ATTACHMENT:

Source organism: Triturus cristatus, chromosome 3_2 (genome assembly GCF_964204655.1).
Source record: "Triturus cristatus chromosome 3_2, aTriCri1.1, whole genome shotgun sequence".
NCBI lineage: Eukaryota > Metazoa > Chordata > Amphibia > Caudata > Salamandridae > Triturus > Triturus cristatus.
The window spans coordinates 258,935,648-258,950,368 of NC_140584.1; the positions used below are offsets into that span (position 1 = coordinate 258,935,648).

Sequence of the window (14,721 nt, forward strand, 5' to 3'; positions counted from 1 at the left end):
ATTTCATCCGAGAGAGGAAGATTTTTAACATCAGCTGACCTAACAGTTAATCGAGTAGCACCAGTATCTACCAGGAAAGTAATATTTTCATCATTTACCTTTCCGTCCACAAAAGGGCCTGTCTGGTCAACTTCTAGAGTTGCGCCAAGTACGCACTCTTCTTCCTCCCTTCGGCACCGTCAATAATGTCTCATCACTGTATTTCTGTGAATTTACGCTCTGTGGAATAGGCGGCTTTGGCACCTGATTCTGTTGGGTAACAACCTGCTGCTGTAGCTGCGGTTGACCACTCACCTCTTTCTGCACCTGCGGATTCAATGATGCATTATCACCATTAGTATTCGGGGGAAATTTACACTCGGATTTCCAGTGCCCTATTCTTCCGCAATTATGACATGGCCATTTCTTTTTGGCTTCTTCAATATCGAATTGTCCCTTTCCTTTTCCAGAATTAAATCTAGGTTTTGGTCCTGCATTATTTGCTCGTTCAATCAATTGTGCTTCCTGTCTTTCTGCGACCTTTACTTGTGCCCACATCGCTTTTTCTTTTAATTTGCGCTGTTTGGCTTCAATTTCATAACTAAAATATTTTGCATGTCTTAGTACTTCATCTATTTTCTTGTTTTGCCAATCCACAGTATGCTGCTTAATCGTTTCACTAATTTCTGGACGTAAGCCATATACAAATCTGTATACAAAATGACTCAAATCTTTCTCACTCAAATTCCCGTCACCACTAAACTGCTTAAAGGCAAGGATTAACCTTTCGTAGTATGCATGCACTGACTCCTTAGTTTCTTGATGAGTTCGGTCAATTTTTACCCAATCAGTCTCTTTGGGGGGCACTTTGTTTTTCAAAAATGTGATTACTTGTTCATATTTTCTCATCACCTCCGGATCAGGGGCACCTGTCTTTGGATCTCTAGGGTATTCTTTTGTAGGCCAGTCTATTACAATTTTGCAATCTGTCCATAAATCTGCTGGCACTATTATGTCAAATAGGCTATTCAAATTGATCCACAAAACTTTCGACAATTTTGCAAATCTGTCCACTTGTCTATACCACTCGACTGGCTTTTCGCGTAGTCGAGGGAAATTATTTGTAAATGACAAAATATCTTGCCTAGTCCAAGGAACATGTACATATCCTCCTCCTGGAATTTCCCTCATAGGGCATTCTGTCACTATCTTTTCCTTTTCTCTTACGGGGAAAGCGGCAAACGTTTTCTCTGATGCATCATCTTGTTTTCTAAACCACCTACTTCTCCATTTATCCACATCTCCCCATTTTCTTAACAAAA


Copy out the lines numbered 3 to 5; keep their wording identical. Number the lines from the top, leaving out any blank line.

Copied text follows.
NCBI lineage: Eukaryota > Metazoa > Chordata > Amphibia > Caudata > Salamandridae > Triturus > Triturus cristatus.
The window spans coordinates 258,935,648-258,950,368 of NC_140584.1; the positions used below are offsets into that span (position 1 = coordinate 258,935,648).

Sequence of the window (14,721 nt, forward strand, 5' to 3'; positions counted from 1 at the left end):